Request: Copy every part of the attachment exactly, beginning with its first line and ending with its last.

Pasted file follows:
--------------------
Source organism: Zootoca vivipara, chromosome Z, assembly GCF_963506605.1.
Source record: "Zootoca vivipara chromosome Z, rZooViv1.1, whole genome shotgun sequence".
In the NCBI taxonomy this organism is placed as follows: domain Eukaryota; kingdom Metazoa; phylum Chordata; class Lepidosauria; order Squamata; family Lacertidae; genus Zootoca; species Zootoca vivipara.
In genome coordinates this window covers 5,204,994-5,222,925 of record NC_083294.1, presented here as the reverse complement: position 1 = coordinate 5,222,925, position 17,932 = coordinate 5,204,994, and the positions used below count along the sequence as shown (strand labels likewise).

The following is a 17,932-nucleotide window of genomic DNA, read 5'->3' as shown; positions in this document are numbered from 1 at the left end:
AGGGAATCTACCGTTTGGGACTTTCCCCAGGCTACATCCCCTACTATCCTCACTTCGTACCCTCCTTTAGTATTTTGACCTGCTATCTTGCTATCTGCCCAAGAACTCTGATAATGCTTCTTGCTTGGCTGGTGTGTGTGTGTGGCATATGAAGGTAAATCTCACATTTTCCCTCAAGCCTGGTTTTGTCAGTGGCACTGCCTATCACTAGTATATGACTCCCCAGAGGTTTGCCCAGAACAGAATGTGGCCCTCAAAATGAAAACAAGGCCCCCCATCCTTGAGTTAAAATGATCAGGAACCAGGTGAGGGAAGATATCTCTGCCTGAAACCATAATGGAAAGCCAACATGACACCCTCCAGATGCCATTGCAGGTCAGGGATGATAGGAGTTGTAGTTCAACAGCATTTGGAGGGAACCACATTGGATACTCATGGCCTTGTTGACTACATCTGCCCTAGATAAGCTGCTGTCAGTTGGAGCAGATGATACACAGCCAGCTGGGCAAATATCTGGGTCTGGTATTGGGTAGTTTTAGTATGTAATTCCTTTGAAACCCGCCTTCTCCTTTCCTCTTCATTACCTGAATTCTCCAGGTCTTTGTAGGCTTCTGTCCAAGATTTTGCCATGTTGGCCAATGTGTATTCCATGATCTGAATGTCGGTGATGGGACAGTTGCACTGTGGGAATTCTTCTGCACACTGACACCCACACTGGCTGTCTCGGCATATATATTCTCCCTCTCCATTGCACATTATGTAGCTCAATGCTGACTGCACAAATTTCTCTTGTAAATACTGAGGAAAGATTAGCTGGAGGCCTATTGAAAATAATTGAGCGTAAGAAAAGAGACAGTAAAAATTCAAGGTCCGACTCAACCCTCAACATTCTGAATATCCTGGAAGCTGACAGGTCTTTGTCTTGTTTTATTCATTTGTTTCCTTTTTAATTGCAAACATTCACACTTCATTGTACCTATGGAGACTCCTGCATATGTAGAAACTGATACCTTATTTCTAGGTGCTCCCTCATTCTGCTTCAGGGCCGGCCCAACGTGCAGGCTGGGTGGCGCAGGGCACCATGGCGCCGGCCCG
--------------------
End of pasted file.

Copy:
Source organism: Zootoca vivipara, chromosome Z, assembly GCF_963506605.1.
Source record: "Zootoca vivipara chromosome Z, rZooViv1.1, whole genome shotgun sequence".
In the NCBI taxonomy this organism is placed as follows: domain Eukaryota; kingdom Metazoa; phylum Chordata; class Lepidosauria; order Squamata; family Lacertidae; genus Zootoca; species Zootoca vivipara.
In genome coordinates this window covers 5,204,994-5,222,925 of record NC_083294.1, presented here as the reverse complement: position 1 = coordinate 5,222,925, position 17,932 = coordinate 5,204,994, and the positions used below count along the sequence as shown (strand labels likewise).

The following is a 17,932-nucleotide window of genomic DNA, read 5'->3' as shown; positions in this document are numbered from 1 at the left end:
AGGGAATCTACCGTTTGGGACTTTCCCCAGGCTACATCCCCTACTATCCTCACTTCGTACCCTCCTTTAGTATTTTGACCTGCTATCTTGCTATCTGCCCAAGAACTCTGATAATGCTTCTTGCTTGGCTGGTGTGTGTGTGTGGCATATGAAGGTAAATCTCACATTTTCCCTCAAGCCTGGTTTTGTCAGTGGCACTGCCTATCACTAGTATATGACTCCCCAGAGGTTTGCCCAGAACAGAATGTGGCCCTCAAAATGAAAACAAGGCCCCCCATCCTTGAGTTAAAATGATCAGGAACCAGGTGAGGGAAGATATCTCTGCCTGAAACCATAATGGAAAGCCAACATGACACCCTCCAGATGCCATTGCAGGTCAGGGATGATAGGAGTTGTAGTTCAACAGCATTTGGAGGGAACCACATTGGATACTCATGGCCTTGTTGACTACATCTGCCCTAGATAAGCTGCTGTCAGTTGGAGCAGATGATACACAGCCAGCTGGGCAAATATCTGGGTCTGGTATTGGGTAGTTTTAGTATGTAATTCCTTTGAAACCCGCCTTCTCCTTTCCTCTTCATTACCTGAATTCTCCAGGTCTTTGTAGGCTTCTGTCCAAGATTTTGCCATGTTGGCCAATGTGTATTCCATGATCTGAATGTCGGTGATGGGACAGTTGCACTGTGGGAATTCTTCTGCACACTGACACCCACACTGGCTGTCTCGGCATATATATTCTCCCTCTCCATTGCACATTATGTAGCTCAATGCTGACTGCACAAATTTCTCTTGTAAATACTGAGGAAAGATTAGCTGGAGGCCTATTGAAAATAATTGAGCGTAAGAAAAGAGACAGTAAAAATTCAAGGTCCGACTCAACCCTCAACATTCTGAATATCCTGGAAGCTGACAGGTCTTTGTCTTGTTTTATTCATTTGTTTCCTTTTTAATTGCAAACATTCACACTTCATTGTACCTATGGAGACTCCTGCATATGTAGAAACTGATACCTTATTTCTAGGTGCTCCCTCATTCTGCTTCAGGGCCGGCCCAACGTGCAGGCTGGGTGGCGCAGGGCACCATGGCGCCGGCCCG